Thousands starved or died of disease during the evacuation and its aftermath. Many of those forced to evacuate the cities were resettled in newly created villages, which lacked food, agricultural implements, and medical care. Many who lived in cities had lost the skills necessary for survival in an agrarian environment. Thousands starved before the first harvest. Hunger and malnutrition—bordering on starvation—were constant during those years. Most military and civilian leaders of the former regime who failed to disguise their pasts were executed. Some of the ethnicities in Cambodia, such as the Cham suffered specific and targeted and violent persecutions. To the point of some international source referring to it as the "Cham genocide". Entire families and towns were targeted and attacked with the goal of significantly diminishing their numbers and eventually eliminated them.[2] Life in 'Democratic Kampuchea' was strict and brutal. In many areas of the country people were rounded up and executed for speaking a foreign language, wearing glasses, scavenging for food, and even crying for dead loved ones. Former businessmen and bureaucrats were hunted down and killed along with their entire families; the Khmer Rouge feared that they held beliefs that could lead them to oppose their regime. A few Khmer Rouge loyalists were even killed for failing to find enough 'counter-revolutionaries' to execute.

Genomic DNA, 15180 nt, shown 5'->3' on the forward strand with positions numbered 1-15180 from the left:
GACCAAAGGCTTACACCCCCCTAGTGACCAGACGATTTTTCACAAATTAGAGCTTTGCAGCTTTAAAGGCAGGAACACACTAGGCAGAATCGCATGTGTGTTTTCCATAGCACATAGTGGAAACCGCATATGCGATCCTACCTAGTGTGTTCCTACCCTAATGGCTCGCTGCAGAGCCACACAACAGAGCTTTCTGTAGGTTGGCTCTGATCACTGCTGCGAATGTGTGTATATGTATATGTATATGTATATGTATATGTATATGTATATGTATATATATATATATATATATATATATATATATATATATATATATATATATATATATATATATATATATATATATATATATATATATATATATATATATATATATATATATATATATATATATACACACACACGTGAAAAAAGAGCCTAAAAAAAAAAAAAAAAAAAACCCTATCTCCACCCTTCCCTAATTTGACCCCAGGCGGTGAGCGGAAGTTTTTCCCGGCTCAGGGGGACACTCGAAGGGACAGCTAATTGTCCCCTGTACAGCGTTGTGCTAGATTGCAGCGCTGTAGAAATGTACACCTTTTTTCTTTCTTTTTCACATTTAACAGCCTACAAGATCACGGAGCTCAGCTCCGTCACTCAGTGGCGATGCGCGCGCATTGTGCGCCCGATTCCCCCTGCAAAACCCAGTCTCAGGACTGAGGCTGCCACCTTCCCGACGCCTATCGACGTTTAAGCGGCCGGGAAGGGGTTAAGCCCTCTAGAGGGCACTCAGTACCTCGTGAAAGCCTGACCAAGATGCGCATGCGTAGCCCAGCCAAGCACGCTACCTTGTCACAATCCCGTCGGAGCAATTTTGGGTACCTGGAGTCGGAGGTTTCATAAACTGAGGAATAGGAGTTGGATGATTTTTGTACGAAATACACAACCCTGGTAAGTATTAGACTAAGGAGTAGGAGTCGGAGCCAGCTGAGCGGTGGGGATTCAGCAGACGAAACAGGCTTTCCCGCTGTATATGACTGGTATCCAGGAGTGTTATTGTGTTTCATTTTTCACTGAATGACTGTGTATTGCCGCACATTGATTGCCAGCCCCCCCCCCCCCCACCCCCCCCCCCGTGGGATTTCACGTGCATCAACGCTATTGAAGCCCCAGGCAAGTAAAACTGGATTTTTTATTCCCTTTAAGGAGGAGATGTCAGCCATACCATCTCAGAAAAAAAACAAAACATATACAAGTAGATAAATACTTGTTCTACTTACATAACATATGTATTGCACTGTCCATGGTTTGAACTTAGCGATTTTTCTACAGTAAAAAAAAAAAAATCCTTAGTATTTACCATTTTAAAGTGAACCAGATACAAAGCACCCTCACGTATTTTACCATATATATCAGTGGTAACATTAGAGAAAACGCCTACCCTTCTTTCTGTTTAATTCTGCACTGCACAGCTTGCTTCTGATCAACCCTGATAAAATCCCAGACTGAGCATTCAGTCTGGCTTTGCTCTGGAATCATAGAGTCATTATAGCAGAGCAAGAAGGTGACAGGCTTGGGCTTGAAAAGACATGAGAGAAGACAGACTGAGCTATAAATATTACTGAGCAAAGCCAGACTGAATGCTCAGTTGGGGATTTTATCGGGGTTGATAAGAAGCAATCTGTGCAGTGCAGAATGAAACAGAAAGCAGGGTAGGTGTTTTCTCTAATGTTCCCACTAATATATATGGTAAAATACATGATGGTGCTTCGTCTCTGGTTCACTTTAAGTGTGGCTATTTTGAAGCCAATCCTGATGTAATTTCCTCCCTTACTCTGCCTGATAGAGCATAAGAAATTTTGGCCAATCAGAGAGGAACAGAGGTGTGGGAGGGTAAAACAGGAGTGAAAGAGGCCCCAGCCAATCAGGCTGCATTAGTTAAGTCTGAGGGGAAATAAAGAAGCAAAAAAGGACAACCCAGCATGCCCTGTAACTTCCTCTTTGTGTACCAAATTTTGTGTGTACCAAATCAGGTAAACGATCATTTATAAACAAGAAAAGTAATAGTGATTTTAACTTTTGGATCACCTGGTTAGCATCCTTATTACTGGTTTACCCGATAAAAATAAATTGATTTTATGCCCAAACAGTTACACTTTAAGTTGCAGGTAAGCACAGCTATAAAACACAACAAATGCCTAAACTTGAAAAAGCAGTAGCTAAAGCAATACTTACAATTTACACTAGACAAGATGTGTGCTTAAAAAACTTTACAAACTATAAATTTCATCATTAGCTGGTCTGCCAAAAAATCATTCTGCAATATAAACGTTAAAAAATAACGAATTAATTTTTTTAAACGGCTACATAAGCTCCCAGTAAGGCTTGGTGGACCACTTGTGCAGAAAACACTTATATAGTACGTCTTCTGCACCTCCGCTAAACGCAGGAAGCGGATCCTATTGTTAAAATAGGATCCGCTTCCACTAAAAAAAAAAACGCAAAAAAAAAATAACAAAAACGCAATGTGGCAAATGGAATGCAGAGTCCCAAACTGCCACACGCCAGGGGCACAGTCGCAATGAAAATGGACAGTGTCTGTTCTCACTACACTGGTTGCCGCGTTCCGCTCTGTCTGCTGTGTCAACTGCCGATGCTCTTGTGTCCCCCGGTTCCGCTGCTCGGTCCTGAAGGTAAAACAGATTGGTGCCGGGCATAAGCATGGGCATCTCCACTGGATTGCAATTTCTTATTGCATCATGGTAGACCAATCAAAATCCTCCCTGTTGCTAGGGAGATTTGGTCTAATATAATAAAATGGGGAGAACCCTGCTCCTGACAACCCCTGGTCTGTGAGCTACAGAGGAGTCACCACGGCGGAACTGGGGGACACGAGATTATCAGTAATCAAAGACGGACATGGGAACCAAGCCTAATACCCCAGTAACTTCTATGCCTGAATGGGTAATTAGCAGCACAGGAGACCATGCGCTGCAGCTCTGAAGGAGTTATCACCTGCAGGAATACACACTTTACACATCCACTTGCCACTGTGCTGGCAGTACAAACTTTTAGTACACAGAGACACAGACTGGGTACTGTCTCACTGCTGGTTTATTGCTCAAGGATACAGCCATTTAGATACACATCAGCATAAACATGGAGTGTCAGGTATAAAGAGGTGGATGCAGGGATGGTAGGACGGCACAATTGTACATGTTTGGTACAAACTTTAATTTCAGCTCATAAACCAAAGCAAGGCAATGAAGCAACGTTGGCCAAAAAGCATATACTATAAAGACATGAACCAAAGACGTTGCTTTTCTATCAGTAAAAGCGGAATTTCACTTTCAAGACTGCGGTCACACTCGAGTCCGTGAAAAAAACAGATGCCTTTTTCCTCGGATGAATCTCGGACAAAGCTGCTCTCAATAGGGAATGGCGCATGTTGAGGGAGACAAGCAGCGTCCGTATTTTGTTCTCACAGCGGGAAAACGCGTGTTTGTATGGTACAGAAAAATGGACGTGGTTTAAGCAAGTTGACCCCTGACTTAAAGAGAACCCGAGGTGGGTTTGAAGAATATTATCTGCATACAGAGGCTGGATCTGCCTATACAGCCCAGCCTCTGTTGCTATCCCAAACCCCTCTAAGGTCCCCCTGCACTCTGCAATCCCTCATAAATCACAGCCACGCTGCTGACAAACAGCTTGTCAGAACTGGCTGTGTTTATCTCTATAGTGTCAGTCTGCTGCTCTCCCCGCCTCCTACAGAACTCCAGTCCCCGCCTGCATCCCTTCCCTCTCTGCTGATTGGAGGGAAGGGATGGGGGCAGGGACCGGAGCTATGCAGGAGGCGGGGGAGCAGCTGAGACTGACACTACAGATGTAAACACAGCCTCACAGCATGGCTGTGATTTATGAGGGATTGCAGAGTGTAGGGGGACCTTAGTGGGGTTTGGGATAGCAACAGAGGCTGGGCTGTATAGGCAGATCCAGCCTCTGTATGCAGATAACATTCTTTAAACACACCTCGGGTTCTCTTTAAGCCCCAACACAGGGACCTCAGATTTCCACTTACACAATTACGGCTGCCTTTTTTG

Modern research has located 20,000 mass graves from the Khmer Rouge era all over Cambodia. Various studies have estimated the death toll at between 740,000 and 3,000,000, most commonly between 1.4 million and 2.2 million, with perhaps half of those deaths being due to executions, and the rest from starvation and disease.[32]

 
The U.S. State Department-funded Yale Cambodian Genocide Project estimates approximately 1.7 million.[33] R. J. Rummel, an analyst of historical political killings, gives a figure of 2 million.[34]

 
A UN investigation reported 2–3 million dead, while UNICEF estimated 3 million had been killed.[35] Demographic analysis by Patrick Heuveline suggests that between 1.17 and 3.42 million Cambodians were killed,[36] while Marek Sliwinski estimates that 1.8 million is a conservative figure.[37] Researcher Craig Etcheson of the Documentation Center of Cambodia suggests that the death toll was between 2 and 2.5 million, with a "most likely" figure of 2.2 million. After 5 years of researching grave sites, he concluded that "these mass graves contain the remains of 1,386,734 victims of execution".

People's Republic of Kampuchea (1979–1993)
 
 
 
On January 10, 1979, after the Vietnamese army and the KUFNS invaded Cambodia, the new People's Republic of Kampuchea (PRK) was established with Heng Samrin as head of state. Pol Pot's Khmer Rouge forces retreated rapidly to the Thai border. The Khmer Rouge and the PRK began a costly struggle that played into the hands of the larger powers China, the United States and the Soviet Union. A civil war was imposed on impoverished Cambodia that displaced 600,000 Cambodians to refugee camps along the border between Thailand and Cambodia.[38] The new regime killed tens of thousands of people.[39]

 
Peace efforts began in Paris in 1989 under the State of Cambodia, culminating two years later in October 1991 in a comprehensive peace settlement. The United Nations was given a mandate to enforce a ceasefire, and deal with refugees and disarmament known as the United Nations Transitional Authority in Cambodia (UNTAC).[40]